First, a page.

» Read: Demand for language diversity in healthcare
Should you get a doctorate in pharmacy?
If you are considering a doctorate in pharmacy but are unsure whether pharmacy is for you, one option is to begin with a pre-med bachelor’s degree. If you choose the right majors, you can dip you toes in the pharmacy pool by working for a period as a pharmacy technician. This comes with the benefit of gaining experience while earning a decent salary, on average, $35,100 a year.
If pharmacy continues to interest you as a career, the next step would be to enroll in a PharmD program. The good news is that pharmacists make a great salary, on average $128,710 annually.
How to pick a PharmD program
Choosing a PharmD program is a complex process, requiring you to weigh your long-term goals with the programs available in your area – or outside your area, if you’re considering a move. Consider factors such as:
Is the program accredited?
This is critical to ensure you get a quality education that meets national academic standards, looks good on job applications, and ensures you know everything needed to make sound medical decisions for your patients. The main accrediting body is the Accreditation Council for Pharmacy Education, which sometimes works with the American Society of Health-System Pharmacists for joint accreditation.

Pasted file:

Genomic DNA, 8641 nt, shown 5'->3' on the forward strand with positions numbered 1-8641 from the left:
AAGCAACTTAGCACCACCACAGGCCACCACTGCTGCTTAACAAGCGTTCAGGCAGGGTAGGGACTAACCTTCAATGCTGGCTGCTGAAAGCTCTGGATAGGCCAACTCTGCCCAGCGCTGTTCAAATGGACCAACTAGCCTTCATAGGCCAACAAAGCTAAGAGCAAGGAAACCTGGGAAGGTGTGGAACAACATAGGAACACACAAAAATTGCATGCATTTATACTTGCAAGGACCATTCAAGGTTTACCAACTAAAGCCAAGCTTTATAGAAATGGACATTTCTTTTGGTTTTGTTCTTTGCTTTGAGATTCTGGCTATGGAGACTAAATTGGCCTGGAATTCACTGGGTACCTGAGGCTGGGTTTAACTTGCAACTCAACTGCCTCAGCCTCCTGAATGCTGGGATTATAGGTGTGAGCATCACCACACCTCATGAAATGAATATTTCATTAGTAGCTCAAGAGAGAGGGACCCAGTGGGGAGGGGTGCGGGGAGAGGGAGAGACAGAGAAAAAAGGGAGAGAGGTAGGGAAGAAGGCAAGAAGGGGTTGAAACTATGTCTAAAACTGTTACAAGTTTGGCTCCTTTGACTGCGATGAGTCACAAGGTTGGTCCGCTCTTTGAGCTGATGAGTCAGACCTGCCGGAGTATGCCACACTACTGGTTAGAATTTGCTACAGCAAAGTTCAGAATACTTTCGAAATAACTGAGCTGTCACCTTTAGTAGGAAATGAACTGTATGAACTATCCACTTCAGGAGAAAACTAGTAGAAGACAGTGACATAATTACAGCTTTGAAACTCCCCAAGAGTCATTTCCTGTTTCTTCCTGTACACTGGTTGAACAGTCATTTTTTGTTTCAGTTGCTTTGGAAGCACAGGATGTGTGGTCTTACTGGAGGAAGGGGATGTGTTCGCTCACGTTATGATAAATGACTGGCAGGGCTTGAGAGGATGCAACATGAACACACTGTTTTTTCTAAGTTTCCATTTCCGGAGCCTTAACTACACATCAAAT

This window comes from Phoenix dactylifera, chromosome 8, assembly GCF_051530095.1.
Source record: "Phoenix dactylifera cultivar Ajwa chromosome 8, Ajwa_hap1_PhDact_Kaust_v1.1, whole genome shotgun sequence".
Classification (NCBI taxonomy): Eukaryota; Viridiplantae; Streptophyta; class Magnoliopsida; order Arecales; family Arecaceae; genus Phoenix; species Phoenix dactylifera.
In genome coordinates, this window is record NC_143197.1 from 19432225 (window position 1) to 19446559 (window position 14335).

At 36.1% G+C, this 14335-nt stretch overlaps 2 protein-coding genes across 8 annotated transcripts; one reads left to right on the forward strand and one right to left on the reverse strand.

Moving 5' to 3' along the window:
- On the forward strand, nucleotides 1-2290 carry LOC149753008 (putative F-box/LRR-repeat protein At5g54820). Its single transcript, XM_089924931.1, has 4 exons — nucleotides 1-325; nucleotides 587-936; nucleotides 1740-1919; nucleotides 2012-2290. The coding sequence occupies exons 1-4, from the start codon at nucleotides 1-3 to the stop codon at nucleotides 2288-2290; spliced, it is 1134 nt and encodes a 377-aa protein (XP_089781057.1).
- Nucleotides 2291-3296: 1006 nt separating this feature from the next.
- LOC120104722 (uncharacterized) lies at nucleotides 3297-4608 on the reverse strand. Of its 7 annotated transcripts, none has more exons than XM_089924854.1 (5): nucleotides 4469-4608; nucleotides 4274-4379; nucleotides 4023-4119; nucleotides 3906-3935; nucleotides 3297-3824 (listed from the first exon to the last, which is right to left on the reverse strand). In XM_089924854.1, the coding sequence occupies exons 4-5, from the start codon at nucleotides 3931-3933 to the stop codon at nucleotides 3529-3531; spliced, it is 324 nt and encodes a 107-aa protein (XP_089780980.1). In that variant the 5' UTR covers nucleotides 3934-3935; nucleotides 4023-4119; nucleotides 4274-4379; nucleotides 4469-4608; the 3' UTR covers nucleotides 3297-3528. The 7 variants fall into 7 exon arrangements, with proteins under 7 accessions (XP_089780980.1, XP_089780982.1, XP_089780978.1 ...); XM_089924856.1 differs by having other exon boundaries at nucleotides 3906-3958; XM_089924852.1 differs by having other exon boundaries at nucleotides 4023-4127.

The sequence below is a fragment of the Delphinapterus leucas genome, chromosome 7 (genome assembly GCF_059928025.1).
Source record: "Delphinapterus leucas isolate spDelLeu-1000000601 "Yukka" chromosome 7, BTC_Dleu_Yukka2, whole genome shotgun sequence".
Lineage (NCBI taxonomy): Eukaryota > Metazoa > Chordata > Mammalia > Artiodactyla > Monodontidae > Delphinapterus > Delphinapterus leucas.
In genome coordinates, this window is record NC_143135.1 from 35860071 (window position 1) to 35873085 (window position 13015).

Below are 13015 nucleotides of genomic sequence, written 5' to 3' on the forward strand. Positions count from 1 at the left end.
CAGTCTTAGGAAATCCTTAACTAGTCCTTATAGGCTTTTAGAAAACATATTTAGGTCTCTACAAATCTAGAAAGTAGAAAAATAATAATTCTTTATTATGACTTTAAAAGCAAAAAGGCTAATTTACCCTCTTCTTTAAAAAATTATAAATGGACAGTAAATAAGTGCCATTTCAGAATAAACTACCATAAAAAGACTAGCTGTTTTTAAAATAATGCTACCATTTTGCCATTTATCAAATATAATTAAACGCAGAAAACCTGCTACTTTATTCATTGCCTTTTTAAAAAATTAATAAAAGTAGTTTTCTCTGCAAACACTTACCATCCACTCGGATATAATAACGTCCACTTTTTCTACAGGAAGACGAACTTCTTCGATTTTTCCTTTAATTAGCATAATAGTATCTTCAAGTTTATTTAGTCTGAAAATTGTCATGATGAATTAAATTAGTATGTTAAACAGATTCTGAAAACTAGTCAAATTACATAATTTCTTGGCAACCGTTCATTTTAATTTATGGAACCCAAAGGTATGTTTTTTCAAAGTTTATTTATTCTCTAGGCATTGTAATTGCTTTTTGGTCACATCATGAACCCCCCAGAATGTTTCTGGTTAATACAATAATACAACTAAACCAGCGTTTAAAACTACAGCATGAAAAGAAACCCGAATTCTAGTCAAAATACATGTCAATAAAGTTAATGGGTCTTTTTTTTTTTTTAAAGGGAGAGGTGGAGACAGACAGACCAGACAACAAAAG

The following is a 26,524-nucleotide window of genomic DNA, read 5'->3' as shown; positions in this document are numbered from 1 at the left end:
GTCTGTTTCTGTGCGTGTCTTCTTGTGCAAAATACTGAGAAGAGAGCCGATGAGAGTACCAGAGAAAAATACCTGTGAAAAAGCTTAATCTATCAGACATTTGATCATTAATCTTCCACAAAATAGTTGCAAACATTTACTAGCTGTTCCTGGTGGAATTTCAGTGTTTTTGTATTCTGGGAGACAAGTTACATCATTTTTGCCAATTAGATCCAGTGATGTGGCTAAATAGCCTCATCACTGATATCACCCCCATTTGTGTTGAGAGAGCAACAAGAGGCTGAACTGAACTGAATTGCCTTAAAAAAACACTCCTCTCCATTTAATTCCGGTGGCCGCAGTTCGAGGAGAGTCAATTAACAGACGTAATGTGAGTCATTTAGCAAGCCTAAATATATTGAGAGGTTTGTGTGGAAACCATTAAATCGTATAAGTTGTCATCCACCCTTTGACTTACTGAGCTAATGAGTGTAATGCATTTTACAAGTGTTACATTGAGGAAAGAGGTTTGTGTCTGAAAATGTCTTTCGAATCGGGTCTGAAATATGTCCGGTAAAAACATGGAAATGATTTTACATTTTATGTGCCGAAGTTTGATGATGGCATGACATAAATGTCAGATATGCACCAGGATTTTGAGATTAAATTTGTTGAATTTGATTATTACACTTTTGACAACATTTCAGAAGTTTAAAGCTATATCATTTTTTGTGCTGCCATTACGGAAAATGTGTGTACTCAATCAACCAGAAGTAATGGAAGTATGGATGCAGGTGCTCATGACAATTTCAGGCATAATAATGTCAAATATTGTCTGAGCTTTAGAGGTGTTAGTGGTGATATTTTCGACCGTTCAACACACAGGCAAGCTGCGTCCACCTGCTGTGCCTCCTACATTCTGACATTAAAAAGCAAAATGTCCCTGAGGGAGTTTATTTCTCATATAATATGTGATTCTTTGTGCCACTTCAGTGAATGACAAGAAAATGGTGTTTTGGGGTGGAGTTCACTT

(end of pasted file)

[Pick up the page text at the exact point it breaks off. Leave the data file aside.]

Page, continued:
What concentrations interest you?
Look for programs with concentrations that match your interests, such as infusion and compounding, managed care, pediatrics or geriatrics, public health and policy, as just a few examples.
What U.S. state do you want to work in?
Programs are developed according to the regulations of the state they are offered in. For this reason, it may be a waste of time to move out of state for your education if you plan to start your career in your home state. The opposite is also true.
» Read: Decision fatigue: how to manage during the admissions process
Financial aid and scholarships for PharmD students